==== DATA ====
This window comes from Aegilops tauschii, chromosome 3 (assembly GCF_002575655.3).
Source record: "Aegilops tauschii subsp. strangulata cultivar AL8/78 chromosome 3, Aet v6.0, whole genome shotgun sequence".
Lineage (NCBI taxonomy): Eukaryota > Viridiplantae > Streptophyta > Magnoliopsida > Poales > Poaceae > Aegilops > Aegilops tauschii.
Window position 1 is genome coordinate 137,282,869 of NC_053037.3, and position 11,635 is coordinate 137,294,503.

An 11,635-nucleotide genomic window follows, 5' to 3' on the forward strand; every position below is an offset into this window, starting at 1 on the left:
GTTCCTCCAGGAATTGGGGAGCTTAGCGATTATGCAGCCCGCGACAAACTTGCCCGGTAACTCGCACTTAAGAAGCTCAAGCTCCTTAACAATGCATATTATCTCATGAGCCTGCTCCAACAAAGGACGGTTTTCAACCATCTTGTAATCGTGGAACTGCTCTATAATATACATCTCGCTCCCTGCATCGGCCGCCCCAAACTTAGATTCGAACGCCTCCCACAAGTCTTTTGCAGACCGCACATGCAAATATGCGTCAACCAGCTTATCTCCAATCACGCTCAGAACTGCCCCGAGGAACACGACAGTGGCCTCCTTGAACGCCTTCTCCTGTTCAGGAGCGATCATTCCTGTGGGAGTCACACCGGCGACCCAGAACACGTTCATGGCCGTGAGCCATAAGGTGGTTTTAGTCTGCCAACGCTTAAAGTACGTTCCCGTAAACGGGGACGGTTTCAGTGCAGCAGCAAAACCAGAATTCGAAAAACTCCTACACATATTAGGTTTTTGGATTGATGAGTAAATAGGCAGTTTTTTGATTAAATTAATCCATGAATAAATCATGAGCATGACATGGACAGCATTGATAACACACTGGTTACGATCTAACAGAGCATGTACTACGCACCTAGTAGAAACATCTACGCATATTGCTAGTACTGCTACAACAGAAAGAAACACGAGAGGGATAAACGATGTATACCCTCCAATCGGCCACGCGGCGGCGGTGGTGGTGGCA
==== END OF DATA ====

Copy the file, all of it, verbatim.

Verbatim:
This window comes from Aegilops tauschii, chromosome 3 (assembly GCF_002575655.3).
Source record: "Aegilops tauschii subsp. strangulata cultivar AL8/78 chromosome 3, Aet v6.0, whole genome shotgun sequence".
Lineage (NCBI taxonomy): Eukaryota > Viridiplantae > Streptophyta > Magnoliopsida > Poales > Poaceae > Aegilops > Aegilops tauschii.
Window position 1 is genome coordinate 137,282,869 of NC_053037.3, and position 11,635 is coordinate 137,294,503.

An 11,635-nucleotide genomic window follows, 5' to 3' on the forward strand; every position below is an offset into this window, starting at 1 on the left:
GTTCCTCCAGGAATTGGGGAGCTTAGCGATTATGCAGCCCGCGACAAACTTGCCCGGTAACTCGCACTTAAGAAGCTCAAGCTCCTTAACAATGCATATTATCTCATGAGCCTGCTCCAACAAAGGACGGTTTTCAACCATCTTGTAATCGTGGAACTGCTCTATAATATACATCTCGCTCCCTGCATCGGCCGCCCCAAACTTAGATTCGAACGCCTCCCACAAGTCTTTTGCAGACCGCACATGCAAATATGCGTCAACCAGCTTATCTCCAATCACGCTCAGAACTGCCCCGAGGAACACGACAGTGGCCTCCTTGAACGCCTTCTCCTGTTCAGGAGCGATCATTCCTGTGGGAGTCACACCGGCGACCCAGAACACGTTCATGGCCGTGAGCCATAAGGTGGTTTTAGTCTGCCAACGCTTAAAGTACGTTCCCGTAAACGGGGACGGTTTCAGTGCAGCAGCAAAACCAGAATTCGAAAAACTCCTACACATATTAGGTTTTTGGATTGATGAGTAAATAGGCAGTTTTTTGATTAAATTAATCCATGAATAAATCATGAGCATGACATGGACAGCATTGATAACACACTGGTTACGATCTAACAGAGCATGTACTACGCACCTAGTAGAAACATCTACGCATATTGCTAGTACTGCTACAACAGAAAGAAACACGAGAGGGATAAACGATGTATACCCTCCAATCGGCCACGCGGCGGCGGTGGTGGTGGCA